Goodday my sweets, today I am serving coffee and cake to you, or cake and tea if you prefer. You see I have been baking, and I need a little help with getting this yummy thing out of the house, because right now it is going straight to my hips……..
So if you happen to love coconut as much as I do, come on in and have a piece of my Christmas cake….. I have baked this cake pretty often, it never fails. It is a recipe from my mom’s baking cookbook from the fifties. The little book is in quite a state, smudged, torn and pretty ragged, but the recipes never disappoint. I love cooking from this book, it has several chapters that all start with a basic explanation of how to make a particular kind of dough and then it follows with different recipes to make with that dough. Mind you the instructions all say stuff, like ‘whisk with a fork’ , ‘whisk for 30 minutes until smooth’, cause this particular book is from the days before KitchenAid machines. Heck there isn’t even an electrical hand mixer in sight. All is done by hand and with muscle power.
This book really takes you back, back to a time when there were little more choices for women than to become housewives and mothers. Back to a time when every woman was expected to be a domestic goddess, cooking and baking up a storm in her cute apron while simultaneously minding five children, cleaning the house and doing the laundry by hand. You know that time, that probably only looks nice and romantic in pictures, but was just freaking hard work in real life.
I am no domestic goddess, heck no. I am glad on any day my house doesn’t embarrass me on first glance with unexpected visitors. And any week where we don’t run out of clean socks is a triumph in my book. And frankly I am modern and feminist enough to believe that I am not the only one who is responsible for all the housework (and since I am really a smart cookie, I choose a man who agrees 😀 ). But there is something enticing about those images of women in their fifties kitchens. And there sure are days when I wish someone else would make the choices for me from time to time, and simply tell me what I should do and who I should be.
The thrill of that wouldn’t last long of course. I am deeply grateful for all the opportunities and choices women have these days. But every once in a while I like to play ‘domestic goddess’ and that is when I get out this old baking book, strap on an apron and start whisking (with an electric mixer, I am not that crazy). And this coconut cake is one of my favorites to make. It is light and fluffy, it is sweet and good and it fits in so very well in this Christmas season.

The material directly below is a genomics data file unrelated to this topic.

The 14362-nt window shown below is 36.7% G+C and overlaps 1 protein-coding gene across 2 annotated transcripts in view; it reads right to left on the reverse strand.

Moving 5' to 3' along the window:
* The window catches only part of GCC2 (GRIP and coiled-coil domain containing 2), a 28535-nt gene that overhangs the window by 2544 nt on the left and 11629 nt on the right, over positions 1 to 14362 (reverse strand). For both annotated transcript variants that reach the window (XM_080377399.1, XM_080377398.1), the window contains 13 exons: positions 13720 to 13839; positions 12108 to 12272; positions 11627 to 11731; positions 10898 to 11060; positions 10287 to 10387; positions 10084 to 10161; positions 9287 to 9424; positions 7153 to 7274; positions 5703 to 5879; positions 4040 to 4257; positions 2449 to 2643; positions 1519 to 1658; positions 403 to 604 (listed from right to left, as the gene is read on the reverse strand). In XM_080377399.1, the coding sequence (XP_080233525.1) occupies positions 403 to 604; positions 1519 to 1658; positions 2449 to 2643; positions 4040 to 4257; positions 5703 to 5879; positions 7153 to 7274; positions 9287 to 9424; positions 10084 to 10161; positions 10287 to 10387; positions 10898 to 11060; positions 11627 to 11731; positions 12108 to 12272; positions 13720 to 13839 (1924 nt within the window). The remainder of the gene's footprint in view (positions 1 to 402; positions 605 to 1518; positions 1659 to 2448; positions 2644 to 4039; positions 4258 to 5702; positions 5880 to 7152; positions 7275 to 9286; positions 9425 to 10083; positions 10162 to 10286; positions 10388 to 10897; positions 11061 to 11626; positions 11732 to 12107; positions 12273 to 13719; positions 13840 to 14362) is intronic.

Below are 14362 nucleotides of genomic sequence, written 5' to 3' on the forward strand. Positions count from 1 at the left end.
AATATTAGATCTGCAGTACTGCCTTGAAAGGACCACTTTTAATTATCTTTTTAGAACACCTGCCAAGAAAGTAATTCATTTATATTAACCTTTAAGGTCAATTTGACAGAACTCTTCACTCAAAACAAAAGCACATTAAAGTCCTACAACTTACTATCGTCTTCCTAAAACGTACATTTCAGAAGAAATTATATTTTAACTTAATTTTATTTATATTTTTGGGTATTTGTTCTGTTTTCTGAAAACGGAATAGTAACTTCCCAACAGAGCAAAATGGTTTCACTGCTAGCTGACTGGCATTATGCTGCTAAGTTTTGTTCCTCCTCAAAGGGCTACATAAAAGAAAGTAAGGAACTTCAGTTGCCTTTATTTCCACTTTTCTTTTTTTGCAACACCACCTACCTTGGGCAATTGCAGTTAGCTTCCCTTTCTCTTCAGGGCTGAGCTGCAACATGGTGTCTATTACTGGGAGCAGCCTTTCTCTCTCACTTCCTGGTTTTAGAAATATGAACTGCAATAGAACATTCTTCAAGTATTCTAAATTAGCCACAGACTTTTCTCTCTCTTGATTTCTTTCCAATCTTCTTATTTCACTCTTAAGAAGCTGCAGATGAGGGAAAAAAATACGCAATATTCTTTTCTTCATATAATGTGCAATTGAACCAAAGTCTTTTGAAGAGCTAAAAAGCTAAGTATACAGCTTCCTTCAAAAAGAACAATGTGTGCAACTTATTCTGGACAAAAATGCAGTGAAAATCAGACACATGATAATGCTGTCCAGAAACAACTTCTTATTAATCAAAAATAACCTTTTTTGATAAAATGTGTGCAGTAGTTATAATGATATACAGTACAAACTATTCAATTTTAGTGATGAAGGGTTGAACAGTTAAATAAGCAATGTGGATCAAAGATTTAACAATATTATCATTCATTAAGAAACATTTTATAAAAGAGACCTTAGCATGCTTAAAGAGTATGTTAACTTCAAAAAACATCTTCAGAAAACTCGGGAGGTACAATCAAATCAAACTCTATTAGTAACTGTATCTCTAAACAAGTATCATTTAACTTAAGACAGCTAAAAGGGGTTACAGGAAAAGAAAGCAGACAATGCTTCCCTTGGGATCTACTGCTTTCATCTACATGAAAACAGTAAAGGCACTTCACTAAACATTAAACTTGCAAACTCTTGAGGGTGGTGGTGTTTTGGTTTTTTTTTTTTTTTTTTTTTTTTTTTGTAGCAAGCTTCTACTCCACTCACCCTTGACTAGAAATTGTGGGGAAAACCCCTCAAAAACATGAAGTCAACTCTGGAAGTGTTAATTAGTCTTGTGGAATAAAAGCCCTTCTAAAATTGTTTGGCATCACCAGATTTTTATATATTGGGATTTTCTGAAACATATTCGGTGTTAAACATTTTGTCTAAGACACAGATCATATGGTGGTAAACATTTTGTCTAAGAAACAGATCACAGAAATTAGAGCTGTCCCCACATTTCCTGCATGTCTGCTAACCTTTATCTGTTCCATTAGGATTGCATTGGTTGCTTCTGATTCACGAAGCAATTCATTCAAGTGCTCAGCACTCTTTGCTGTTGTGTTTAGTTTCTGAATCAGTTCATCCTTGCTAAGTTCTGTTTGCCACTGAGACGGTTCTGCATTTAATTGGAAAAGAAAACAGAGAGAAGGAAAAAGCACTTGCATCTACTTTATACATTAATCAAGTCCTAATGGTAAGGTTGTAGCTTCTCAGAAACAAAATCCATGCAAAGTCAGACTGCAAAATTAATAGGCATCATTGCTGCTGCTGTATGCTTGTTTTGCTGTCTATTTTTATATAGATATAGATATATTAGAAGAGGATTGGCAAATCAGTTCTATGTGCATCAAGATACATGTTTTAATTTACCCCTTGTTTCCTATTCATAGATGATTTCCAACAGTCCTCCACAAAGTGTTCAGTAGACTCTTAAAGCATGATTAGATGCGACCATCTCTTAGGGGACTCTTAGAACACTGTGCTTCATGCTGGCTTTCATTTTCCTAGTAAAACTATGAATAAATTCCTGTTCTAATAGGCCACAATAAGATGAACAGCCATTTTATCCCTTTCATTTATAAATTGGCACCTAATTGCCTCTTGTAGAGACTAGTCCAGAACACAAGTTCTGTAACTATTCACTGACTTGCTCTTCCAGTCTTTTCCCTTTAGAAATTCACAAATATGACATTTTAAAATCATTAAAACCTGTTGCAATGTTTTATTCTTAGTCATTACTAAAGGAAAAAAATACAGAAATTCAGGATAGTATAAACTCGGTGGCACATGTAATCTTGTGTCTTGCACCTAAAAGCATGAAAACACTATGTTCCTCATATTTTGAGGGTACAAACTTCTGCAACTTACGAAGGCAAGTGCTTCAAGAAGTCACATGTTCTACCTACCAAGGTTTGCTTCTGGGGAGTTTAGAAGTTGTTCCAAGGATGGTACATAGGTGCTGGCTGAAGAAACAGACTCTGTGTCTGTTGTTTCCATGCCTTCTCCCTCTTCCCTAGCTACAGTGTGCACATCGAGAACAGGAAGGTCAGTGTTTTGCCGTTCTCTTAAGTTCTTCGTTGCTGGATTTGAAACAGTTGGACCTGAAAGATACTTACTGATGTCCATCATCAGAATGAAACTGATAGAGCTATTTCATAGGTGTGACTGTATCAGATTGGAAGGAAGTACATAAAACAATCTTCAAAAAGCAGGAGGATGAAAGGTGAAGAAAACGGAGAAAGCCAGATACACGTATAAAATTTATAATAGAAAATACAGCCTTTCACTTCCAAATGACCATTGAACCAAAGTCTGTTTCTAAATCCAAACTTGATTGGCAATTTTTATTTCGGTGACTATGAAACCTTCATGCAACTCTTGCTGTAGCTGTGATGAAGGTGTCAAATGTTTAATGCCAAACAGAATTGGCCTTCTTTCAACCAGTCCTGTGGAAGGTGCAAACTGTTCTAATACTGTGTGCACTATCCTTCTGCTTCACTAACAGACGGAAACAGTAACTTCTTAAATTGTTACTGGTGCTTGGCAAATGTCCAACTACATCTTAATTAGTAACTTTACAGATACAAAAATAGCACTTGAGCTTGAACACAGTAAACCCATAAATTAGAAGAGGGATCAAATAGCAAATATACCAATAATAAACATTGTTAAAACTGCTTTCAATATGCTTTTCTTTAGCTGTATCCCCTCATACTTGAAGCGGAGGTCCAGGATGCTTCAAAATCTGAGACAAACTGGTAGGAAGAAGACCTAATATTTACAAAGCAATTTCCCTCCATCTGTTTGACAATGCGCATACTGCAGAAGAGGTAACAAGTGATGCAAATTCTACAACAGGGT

The basic recipe is just a cake, but I always double it and then use my old turband (bundt) cake form. The addition of the chocolate coat and the sprinkling of coconut is also my own invention. It just makes it more wintery, more christmassy so to speak. And let’s face it everything tastes better with a bit of chocolate……
So let’s get on with it and start the baking…
Christmas Coconut Cake Recipe
For one cake (double if you want to make a big one like I do):
3 egg yolks
2 table spoons of hot water
150 grams of sugar (= 3/4 cup)
1 bag of vanilla sugar (= 8 grams, = 2 teaspoons) or substitute a table spoon of vanilla extract
pinch of salt
3 egg whites
125 grams of flour (I use self rising flour) (= 1/2 cup)
3 g baking powder (or use self rising flour) (=1 teaspoon)
75 grams fine coconut flakes (for this recipe I don’t use coconut flour, but the tiny coconut flakes) (1 cup)
75 grams of butter, melted and cooled, and a bit extra for buttering the pan.
- Beat the egg yolks with the hot water until smooth and frothy, slowly, while stirring, add in 2/3 of the sugar and the vanilla sugar.
- Beat until light and creamy, add pinch of salt.
- Stiffen the egg whites, add the remaining sugar.
- Pour stiff egg whites onto creamy mass, sift flour on top, add coconut flakes.
- Pour in the cooled but melted butter
- Gently scoop everything until well mixed, Do Not Stir.
- Place in well buttered baking tin, and bake immediately.
- Bake for circa 45 minutes on 175 Celsius (=347 F).
Let cool, remove from tin, let get cold. Pour on chocolate icing. Look for that sweet spot where the chocolate has dried enough to not soak the coconut but is still a tiny bit sticky. Sprinkle on coconut flakes. Serve and enjoy! Look at my Coconut Christmas Cake baked by other baking godesses: